HANOVER, N.J. – It isn’t surprising to New York Red Bulls head coach Jesse Marsch that Luis Robles is on the precipice of history, ready to become the ‘Ironman of MLS.’ Such is the quiet, composed demeanor of a man who away from the fieldshows equal composure on it as one of the league’s best goalkeepers.
It was hard to imagine over four years years ago that Robles was destined to become the backbone of this MLS franchise. Late summer, 2012, Robles was nearly set to retire after several trying seasons in Germany. But the Red Bulls claimed him through the allocation process during a season where starting goalkeeper Ryan Meara and then Bill Gaudette both went down to injury. He ended up in New York with the press racing to their computers to search him on the internet.
Turns out Robles wasn’t exactly a household name.
Robles seemed like a stop-gap at the time. Now on Saturday at Red Bull Arena in what will be his team’s home opener, Robles is set to play in his 142nd consecutive match. It will set an MLS record, besting United States national team midfielder Chris Klein for the ironman streak.
“It says a lot about him in so many different ways. For me personally, getting to know him, it’s not a surprise because he has a steadiness to him, he just has an inner strength and steadiness that is great to have in a goalkeeper as a quality,” Marsch said. “I think it’s meant that that along with the preparation and physical work he puts in the gym and physically how he manages himself, he’s given himself the opportunity to be at a high level day after day after day.”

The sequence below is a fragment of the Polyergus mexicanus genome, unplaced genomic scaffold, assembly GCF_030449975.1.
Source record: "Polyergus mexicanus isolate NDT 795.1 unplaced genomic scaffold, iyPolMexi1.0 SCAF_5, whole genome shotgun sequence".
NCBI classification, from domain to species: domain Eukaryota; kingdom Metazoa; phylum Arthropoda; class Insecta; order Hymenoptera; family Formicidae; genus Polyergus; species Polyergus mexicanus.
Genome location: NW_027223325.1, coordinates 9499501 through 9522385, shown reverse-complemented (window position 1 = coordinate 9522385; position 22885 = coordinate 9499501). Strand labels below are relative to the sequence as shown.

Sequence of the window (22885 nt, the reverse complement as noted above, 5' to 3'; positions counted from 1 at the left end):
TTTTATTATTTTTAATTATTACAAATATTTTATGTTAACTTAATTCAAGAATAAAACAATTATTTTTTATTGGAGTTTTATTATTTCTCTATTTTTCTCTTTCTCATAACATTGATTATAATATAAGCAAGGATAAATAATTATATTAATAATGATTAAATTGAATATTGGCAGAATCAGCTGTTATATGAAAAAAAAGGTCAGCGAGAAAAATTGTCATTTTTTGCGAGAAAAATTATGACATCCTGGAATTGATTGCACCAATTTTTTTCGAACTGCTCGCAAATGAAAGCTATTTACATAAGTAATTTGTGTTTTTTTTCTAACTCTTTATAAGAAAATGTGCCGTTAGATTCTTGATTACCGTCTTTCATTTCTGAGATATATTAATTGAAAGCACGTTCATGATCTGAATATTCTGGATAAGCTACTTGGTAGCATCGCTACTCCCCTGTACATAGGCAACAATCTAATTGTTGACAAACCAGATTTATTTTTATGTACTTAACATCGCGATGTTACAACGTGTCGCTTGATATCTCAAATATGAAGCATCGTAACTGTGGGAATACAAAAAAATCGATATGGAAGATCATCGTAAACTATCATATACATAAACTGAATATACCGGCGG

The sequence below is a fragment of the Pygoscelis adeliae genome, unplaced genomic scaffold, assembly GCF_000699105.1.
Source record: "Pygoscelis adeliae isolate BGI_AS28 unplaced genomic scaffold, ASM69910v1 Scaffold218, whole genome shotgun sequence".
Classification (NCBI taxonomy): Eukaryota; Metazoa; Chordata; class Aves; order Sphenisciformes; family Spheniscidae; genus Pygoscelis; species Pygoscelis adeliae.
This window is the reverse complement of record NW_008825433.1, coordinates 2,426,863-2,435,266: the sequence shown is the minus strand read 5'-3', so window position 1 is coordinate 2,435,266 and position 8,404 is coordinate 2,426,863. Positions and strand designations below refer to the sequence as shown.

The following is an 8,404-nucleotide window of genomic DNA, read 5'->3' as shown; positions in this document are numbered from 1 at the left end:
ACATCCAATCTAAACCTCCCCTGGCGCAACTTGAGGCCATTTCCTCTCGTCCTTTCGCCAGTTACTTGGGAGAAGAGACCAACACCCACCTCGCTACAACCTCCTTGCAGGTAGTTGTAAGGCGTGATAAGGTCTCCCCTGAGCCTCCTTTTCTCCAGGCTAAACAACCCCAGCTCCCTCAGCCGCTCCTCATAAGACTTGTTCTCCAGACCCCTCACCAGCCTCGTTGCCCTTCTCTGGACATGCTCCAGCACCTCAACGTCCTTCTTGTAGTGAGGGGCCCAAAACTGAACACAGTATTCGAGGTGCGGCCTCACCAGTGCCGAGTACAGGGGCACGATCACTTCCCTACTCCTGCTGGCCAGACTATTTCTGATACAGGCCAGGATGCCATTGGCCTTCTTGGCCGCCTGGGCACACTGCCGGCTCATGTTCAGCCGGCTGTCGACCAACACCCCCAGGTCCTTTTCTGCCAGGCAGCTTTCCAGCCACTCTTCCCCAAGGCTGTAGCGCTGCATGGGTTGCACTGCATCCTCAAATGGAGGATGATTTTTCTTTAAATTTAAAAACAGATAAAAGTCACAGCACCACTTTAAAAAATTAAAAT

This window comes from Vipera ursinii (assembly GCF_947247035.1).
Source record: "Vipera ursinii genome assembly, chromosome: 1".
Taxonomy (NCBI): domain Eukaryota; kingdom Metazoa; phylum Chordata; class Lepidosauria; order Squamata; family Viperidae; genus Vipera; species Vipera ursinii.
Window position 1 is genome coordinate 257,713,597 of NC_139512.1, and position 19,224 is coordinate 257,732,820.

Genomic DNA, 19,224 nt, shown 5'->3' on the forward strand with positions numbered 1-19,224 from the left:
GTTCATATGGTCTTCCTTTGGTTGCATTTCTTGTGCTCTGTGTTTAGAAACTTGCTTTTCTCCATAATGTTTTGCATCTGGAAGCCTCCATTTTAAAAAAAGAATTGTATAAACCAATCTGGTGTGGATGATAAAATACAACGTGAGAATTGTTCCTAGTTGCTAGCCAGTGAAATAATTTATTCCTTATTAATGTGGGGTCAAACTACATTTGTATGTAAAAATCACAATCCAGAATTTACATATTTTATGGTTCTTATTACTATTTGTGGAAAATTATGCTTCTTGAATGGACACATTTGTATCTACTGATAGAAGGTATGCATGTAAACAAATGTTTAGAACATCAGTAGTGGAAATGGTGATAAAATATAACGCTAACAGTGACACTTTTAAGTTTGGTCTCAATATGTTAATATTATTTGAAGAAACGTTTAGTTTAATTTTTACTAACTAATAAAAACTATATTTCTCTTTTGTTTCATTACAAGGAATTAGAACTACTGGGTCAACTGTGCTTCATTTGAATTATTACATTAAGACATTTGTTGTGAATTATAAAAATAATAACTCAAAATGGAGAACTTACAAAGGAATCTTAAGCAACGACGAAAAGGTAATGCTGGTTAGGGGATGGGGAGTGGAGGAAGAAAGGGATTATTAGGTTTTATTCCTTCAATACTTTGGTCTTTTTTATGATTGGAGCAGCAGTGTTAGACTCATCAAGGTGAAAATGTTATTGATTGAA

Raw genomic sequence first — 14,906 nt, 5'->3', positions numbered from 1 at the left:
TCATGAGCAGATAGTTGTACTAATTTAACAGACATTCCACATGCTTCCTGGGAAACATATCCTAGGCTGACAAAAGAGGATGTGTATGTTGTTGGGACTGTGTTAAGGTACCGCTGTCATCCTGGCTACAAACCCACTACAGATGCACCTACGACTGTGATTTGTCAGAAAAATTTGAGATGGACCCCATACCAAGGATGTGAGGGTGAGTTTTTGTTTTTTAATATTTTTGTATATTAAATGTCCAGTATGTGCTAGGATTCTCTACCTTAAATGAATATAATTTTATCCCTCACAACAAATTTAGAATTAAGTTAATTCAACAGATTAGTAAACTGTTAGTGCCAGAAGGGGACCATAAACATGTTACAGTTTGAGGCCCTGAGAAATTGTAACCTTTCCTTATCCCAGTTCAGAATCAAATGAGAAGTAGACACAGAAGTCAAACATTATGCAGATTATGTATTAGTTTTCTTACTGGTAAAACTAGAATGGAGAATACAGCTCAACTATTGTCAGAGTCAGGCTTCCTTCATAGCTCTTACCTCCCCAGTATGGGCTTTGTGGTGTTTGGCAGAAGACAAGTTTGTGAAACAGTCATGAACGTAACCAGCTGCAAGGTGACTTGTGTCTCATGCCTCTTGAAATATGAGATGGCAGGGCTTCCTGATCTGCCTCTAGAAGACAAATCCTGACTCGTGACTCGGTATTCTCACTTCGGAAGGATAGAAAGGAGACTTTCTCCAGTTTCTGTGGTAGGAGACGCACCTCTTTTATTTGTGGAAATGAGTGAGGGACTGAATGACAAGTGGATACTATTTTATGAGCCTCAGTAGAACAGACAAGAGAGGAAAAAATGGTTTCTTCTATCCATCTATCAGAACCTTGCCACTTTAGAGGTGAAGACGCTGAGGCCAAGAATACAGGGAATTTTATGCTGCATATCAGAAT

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Robles is usually the last one off the field in training, often times being peppered for a half-hour by the younger players with a variety of shots and crosses. Then he’ll often hit the gym for a workout session, this after usually spending a dozen or so minutes with one of his numerous media requests. Well-spoken, honest and thoughtful, nearly every television camera at a Red Bulls practice wants his thoughts.
Then it is yoga or stretching and film review, an intense day that often makes him one of the last to leave the team facility. It is an unquestioned work ethic that in large part has led the 32-year old to twice earn national team appearances over as many years. Critics say – and rightly so – that he should have even more international appearances based off of his MLS play.
The work ethic and calm demeanor of the 2015 MLS Goalkeeper of the Year, a player who teammate Connor Lade, a defender, said has bailed the backline out “more times than I can count” is now taking Robles into the history books.
“Watching it first hand has been impressive, more impressive than even the games themselves are what he’s put into training every day. It’s been a pleasure to coach him, it’s been a pleasure to get to know him,” Marsch said.
“I think that the record is the result of his entire body of work he’s put into the last 30 [plus] years of life. He’s special, he’s a special person and he’s a special player.”